By Lisa Ebersole
This week, Obama Administration officials revealed that the President is considering using his executive power to close Guantanamo. Congress has attempted to preemptively block such action by including a provision in the military spending bill that forbids the transfer of any of Guantanamo’s prisoners back to the United States. However, Obama could circumvent Congress by vetoing the military spending bill or by signing the law into effect, but including a signing statement saying that the prohibition against transferring Guantanamo inmates violates his powers as Commander-in-Chief, signaling that he does not intend to comply with that aspect of the law. This news has summoned an ironic accusation from John Boehner: that the President would be “thumb[ing] his nose at the American people and the Constitution” by bringing the inmates to prisons in the United States.
Last week, D.C. District Judge Gladys Kessler ordered the release of video footage showing the force-feeding of Guantanamo inmate Wa’el Dhiab. Judge Kessler was ruling on a Motion to Intervene and to Unseal Video Tape Evidence from the case Abu Wa’el (Jihad) Dhiab v. Barack H. Obama, et al., filed by sixteen news organizations. In her opinion, Mr. Dhiab is quoted as expressing his hope that the tapes be released: “I want Americans to see what is going on at the prison today, so they will understand why we are hunger-striking, and why the prison should be closed. If the American people stand for freedom, they should watch these tapes. If they truly believe in human rights, they need to see these tapes.”
It may seem that the tide of public opinion is changing, but it isn’t: most Americans oppose closing Guantanamo. At the very least, though, a circle of people who see the closing of the prison as a viable political move is gathering inside the White House. It is difficult to argue that circumstances have changed significantly since 2008, and there may be no other reason for the renewed attention to the issue other than Obama made a promise and time is running out.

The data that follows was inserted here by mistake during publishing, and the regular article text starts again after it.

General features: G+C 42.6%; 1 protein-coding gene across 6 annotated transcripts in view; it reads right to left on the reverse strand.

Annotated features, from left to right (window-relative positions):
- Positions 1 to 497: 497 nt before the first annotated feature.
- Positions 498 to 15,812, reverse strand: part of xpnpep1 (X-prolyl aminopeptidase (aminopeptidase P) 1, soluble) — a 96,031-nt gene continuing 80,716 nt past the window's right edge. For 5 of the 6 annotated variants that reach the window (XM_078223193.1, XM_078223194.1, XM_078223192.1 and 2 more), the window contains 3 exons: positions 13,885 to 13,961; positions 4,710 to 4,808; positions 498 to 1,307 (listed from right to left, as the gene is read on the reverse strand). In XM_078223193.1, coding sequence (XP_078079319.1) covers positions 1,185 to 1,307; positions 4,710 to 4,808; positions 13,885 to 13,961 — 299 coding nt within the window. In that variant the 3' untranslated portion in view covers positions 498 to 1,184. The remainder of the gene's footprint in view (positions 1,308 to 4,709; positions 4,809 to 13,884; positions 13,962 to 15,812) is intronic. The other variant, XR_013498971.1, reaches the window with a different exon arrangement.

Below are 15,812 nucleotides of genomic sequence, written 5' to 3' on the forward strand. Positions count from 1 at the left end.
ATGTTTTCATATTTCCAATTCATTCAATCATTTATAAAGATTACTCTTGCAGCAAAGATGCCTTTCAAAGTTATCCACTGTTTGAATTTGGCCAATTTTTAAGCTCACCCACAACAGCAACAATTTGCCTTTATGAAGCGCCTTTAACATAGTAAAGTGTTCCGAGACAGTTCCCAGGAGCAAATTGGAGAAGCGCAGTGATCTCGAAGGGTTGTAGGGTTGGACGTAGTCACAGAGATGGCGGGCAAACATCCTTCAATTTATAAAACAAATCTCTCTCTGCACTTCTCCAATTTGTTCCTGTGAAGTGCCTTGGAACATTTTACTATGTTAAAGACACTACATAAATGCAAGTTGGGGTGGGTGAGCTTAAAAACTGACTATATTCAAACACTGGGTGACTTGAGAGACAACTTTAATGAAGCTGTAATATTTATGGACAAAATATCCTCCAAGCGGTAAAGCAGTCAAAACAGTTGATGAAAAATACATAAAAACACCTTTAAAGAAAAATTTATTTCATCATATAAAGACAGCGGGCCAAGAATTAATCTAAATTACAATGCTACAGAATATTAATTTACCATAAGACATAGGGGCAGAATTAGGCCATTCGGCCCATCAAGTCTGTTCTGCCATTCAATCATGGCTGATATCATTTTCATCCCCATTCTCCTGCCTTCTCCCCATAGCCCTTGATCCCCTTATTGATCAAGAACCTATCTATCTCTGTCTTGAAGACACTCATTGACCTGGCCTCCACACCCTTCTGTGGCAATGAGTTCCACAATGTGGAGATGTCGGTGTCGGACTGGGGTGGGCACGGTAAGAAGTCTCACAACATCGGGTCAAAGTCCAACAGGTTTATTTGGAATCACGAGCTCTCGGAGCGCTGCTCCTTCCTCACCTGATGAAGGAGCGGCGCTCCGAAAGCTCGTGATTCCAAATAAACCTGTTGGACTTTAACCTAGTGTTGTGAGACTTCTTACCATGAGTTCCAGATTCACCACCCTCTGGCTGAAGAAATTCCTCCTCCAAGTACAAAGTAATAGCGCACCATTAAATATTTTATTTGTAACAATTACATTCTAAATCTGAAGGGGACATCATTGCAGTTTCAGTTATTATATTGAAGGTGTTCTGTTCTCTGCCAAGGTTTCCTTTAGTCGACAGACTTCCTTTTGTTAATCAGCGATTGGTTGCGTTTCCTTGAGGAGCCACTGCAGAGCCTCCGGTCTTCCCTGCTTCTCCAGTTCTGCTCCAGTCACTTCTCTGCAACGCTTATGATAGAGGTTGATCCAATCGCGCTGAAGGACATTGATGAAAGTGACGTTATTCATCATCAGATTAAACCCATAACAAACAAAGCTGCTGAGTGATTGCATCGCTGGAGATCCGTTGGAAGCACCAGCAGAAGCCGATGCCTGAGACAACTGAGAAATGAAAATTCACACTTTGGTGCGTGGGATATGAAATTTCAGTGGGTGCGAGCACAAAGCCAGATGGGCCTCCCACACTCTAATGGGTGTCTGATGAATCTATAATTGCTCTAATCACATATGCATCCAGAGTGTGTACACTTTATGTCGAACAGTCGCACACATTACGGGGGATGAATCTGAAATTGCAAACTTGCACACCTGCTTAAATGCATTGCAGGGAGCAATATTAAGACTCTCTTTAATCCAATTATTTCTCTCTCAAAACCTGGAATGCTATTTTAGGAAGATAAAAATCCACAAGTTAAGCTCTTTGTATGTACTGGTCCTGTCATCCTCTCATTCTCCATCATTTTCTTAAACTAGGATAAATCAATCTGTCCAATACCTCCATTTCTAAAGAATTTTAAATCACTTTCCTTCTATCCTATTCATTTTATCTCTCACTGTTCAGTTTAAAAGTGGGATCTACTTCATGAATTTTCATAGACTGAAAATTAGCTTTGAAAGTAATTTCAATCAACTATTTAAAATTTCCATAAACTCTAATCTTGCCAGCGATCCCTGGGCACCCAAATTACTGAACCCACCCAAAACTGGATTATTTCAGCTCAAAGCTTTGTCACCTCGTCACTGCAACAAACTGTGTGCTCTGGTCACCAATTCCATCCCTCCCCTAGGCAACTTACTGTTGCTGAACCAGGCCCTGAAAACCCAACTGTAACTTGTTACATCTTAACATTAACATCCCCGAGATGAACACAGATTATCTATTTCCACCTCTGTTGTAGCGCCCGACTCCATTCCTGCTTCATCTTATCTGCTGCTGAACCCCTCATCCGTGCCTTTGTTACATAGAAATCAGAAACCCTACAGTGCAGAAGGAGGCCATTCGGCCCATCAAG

The real question then seems to be, how much time needs to pass for Guantanamo to be more uniformly viewed as a grave misstep that has threatened America’s standing in the world and its commitment to human rights? The legality of the Japanese internment camps of the 1940s was upheld by the Supreme Court in Korematsu v. United States. It then took almost 40 years for an investigation into the camps to be commenced, and almost 50 for a formal apology to be issued to the individuals who were detained. It was not until 2011 that the Department of Justice acknowledged that the Korematsu decision was an error.
While there are, of course, significant differences between the programs, they have common threads, one of which may be the enlightening effect of hindsight. Right now the public’s enthusiasm for closing the prison is disappointingly low, but I for one hope that it will not take half a decade or more to reconsider the true cost of keeping Guantanamo open.